In August Governor-General Dalhousie visited Rangoon to assess the situation and rapidly concluded that a continuance of the War was unfortunately unavoidable on the grounds that if he evacuated the country the situation would return in a very short time to that which had existed before the invasion. Consequently more troops were ordered to Burma and by September the Anglo-Indian military presence had increased to two Divisions of three Brigades each. Prome was captured in a joint Naval and Military operation in October, and in November it became necessary to retake Pegu as it had been re-occupied by the Burmese Army. It was again carried by British bayonets and garrisoned, though the force Godwin left behind again proved too small when it became besieged by a force estimated at 6000-8000 of the enemy. On the satisfactory outcome of the relief operation in December, Godwin resolved to finally catch and destroy the now retreating Burmese Army in an attack on a newly discovered line of entrenchments. Unfortunately, however, the Burmese soldiers managed to escape before battle could be joined and, to the annoyance of everyone, were next reported streaming away into the interior.
Dalhousie decided not to advance beyond Pegu Province and declared its annexation in letters to the King of Burma. The letters provoked strong reaction, especially at Prome, where the Burmese attacked Sir John Cheape's Bengal Division in strength before suddenly dispersing and leaving Dacoits and other marauders in the locality. The reason for the sudden evacuation was a revolution at the King's capital. When it was over the Burmese throne had a new occupant whom Dalhousie addressed with his annexation letters, and though the new King was deeply unhappy about the loss of Pegu, he decided to refrain from taking up arms against the British, at least until he had time to establish his authority over the rest of his country.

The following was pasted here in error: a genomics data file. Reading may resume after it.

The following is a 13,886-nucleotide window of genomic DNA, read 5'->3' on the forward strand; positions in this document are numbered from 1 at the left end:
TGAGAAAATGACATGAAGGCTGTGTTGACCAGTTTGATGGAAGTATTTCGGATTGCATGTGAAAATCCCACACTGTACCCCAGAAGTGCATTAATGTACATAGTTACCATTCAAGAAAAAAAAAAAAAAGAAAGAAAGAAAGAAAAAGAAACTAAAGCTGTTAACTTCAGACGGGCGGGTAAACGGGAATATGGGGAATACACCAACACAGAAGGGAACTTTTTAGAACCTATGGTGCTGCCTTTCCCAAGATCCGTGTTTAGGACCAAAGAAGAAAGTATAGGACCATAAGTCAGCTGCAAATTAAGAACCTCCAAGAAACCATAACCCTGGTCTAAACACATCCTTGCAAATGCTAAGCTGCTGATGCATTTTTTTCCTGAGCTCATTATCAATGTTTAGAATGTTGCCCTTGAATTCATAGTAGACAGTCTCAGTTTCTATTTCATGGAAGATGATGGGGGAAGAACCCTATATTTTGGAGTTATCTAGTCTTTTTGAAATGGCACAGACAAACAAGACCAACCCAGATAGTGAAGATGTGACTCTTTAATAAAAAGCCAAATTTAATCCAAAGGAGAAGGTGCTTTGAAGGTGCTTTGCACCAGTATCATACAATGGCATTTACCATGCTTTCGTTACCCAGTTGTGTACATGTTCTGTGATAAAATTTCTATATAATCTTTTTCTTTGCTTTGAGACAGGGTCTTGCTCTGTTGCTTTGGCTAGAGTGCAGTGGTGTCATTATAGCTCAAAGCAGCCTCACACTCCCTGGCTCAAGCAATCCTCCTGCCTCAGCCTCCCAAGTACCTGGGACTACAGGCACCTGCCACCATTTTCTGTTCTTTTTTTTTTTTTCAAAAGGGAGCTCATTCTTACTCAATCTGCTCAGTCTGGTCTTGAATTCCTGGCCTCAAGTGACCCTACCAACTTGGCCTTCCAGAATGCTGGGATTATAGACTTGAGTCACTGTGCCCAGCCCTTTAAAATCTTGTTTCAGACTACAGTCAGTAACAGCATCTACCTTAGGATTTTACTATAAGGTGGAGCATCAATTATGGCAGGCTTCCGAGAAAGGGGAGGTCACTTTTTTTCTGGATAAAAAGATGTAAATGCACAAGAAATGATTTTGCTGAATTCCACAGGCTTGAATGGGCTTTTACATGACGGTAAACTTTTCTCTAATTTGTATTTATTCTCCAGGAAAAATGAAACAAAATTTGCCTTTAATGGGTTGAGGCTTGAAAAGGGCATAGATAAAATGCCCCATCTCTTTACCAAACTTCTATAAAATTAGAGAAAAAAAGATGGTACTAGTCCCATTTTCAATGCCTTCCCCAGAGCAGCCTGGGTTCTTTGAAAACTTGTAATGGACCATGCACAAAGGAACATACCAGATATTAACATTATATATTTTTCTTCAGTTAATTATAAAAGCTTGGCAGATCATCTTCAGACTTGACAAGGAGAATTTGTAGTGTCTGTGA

This left the British with a large and unruly province to pacify, which for the troops on the ground meant setting up bases in the main towns and carrying out the hazardous business of patrolling the jungle in an effort to stamp out widespread banditry, chiefly instigated by one Myat Tun. In January 1853 a river expedition to destroy Myat Tun's stronghold near Donubyu ran into serious difficulties when the Senior Naval Officer refused to hand over command to the Senior Army Officer after disembarking from the boats. As a direct result, the Expedition lost 13 killed, 79 wounded and was lucky not to be totally annihilated. In March Sir John Cheape set out with a strong force to avenge the earlier disaster and after a series of punishing marches and counter-marches Myat Tun's stronghold was stormed in a bloody action which saw Ensign (later Field Marshal Viscount) Wolseley shot through the leg. With the unfortunate escape of Myat Tun the country was finally pacified and with it, on the conclusion of the War on 30 June, work was begun on a military road linking Prome and Calcutta, and opening up the whole of the Arakan.